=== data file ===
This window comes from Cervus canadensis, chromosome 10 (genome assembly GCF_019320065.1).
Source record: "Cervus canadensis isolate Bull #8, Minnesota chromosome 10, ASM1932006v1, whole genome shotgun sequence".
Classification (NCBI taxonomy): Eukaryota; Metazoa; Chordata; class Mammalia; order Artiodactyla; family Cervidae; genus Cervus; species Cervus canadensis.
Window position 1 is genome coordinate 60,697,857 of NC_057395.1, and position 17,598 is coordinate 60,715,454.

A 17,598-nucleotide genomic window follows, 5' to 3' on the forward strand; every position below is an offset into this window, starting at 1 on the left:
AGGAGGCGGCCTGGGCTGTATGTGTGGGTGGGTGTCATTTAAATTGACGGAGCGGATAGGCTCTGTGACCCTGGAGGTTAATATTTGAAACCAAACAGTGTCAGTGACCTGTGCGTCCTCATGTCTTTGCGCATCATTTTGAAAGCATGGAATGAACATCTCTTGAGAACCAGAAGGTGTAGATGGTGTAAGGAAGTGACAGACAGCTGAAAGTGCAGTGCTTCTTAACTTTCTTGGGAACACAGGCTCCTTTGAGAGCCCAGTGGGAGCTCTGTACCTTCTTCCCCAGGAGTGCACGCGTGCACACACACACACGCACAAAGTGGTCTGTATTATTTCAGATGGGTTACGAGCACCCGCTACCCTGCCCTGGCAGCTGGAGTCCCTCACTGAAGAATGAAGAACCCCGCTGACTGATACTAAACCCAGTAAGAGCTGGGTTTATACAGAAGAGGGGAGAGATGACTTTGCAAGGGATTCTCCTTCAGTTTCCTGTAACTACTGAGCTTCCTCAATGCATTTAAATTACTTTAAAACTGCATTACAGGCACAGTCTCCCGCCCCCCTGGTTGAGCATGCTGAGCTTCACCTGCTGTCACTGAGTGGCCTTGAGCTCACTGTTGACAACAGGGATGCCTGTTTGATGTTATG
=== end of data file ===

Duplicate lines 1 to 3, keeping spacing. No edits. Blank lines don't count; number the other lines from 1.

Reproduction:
This window comes from Cervus canadensis, chromosome 10 (genome assembly GCF_019320065.1).
Source record: "Cervus canadensis isolate Bull #8, Minnesota chromosome 10, ASM1932006v1, whole genome shotgun sequence".
Classification (NCBI taxonomy): Eukaryota; Metazoa; Chordata; class Mammalia; order Artiodactyla; family Cervidae; genus Cervus; species Cervus canadensis.